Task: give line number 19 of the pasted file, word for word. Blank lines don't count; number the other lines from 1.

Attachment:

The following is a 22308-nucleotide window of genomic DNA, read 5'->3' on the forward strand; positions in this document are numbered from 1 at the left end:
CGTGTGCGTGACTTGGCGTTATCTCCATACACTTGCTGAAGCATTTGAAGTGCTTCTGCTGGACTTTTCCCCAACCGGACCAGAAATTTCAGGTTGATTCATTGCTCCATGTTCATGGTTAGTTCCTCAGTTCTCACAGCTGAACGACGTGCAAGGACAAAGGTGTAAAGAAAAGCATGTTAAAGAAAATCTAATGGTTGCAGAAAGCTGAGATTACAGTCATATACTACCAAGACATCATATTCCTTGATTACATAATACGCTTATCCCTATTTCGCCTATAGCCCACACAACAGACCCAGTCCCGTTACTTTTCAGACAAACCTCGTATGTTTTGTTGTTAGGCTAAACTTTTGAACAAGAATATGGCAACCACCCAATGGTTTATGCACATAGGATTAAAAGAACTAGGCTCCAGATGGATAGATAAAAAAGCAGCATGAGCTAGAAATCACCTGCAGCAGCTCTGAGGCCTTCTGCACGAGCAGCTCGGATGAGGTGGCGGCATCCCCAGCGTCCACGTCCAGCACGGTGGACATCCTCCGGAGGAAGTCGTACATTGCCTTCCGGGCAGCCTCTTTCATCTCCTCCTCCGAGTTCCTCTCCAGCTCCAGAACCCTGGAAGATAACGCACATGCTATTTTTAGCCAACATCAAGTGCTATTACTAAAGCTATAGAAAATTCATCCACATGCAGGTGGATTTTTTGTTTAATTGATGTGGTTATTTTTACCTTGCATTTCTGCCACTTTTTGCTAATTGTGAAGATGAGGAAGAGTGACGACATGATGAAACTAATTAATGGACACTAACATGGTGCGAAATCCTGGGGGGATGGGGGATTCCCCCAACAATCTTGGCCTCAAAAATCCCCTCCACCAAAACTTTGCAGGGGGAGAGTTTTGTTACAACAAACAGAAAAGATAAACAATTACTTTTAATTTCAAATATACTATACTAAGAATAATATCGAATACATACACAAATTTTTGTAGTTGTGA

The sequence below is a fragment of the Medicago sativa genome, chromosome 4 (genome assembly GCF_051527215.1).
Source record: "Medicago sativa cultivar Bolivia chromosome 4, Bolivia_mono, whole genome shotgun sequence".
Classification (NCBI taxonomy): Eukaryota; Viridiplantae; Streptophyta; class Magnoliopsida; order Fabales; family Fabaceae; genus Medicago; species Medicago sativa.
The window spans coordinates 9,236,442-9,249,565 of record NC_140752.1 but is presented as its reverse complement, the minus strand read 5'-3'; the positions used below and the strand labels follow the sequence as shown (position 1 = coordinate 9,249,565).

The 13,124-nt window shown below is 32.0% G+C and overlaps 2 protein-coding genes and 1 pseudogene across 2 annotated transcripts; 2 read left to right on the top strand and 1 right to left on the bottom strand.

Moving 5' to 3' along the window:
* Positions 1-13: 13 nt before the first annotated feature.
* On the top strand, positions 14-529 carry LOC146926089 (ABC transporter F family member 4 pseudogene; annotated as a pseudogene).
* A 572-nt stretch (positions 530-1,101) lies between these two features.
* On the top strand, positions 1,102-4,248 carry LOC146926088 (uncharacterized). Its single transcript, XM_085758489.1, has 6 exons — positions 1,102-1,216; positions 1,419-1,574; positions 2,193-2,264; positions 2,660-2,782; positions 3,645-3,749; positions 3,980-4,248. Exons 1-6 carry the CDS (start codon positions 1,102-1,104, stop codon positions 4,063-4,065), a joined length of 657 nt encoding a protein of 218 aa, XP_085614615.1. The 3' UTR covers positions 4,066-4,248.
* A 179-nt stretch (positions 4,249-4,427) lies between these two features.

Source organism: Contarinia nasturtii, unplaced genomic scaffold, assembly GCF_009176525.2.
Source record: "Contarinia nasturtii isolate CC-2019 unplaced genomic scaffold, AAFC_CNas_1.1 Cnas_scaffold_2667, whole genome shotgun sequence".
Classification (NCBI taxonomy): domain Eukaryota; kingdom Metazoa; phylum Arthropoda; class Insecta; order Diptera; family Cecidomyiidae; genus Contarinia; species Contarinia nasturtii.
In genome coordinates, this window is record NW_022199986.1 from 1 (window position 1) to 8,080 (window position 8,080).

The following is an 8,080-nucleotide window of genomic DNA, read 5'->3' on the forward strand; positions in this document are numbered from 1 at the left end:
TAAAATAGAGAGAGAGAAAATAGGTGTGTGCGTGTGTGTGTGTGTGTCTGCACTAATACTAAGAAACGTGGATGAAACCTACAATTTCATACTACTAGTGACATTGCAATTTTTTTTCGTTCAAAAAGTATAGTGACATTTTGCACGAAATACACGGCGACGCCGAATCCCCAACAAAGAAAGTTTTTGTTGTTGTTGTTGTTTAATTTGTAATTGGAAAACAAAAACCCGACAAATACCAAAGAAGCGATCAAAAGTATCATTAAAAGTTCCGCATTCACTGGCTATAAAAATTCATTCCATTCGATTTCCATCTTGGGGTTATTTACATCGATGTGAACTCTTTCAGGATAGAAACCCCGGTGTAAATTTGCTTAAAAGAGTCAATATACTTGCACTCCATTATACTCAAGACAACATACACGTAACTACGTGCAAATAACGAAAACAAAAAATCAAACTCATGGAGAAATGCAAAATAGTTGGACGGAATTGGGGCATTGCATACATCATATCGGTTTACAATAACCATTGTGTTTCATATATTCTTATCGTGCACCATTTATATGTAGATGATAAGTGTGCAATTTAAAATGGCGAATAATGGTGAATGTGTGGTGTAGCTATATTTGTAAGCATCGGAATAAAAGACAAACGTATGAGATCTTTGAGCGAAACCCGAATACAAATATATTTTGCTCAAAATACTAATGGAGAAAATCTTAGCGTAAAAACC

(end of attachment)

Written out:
TAAAATAGAGAGAGAGAAAATAGGTGTGTGCGTGTGTGTGTGTGTGTCTGCACTAATACTAAGAAACGTGGATGAAACCTACAATTTCATACTACTAGTGACATTGCAATTTTTTTTCGTTCAAAAAGTATAGTGACATTTTGCACGAAATACACGGCGACGCCGAATCCCCAACAAAGAAAGTTTTTGTTGTTGTTGTTGTTTAATTTGTAATTGGAAAACAAAAACCCGACAAATACCAAAGAAGCGATCAAAAGTATCATTAAAAGTTCCGCATTCACTGGCTATAAAAATTCATTCCATTCGATTTCCATCTTGGGGTTATTTACATCGATGTGAACTCTTTCAGGATAGAAACCCCGGTGTAAATTTGCTTAAAAGAGTCAATATACTTGCACTCCATTATACTCAAGACAACATACACGTAACTACGTGCAAATAACGAAAACAAAAAATCAAACTCATGGAGAAATGCAAAATAGTTGGACGGAATTGGGGCATTGCATACATCATATCGGTTTACAATAACCATTGTGTTTCATATATTCTTATCGTGCACCATTTATATGTAGATGATAAGTGTGCAATTTAAAATGGCGAATAATGGTGAATGTGTGGTGTAGCTATATTTGTAAGCATCGGAATAAAAGACAAACGTATGAGATCTTTGAGCGAAACCCGAATACAAATATATTTTGCTCAAAATACTAATGGAGAAAATCTTAGCGTAAAAACC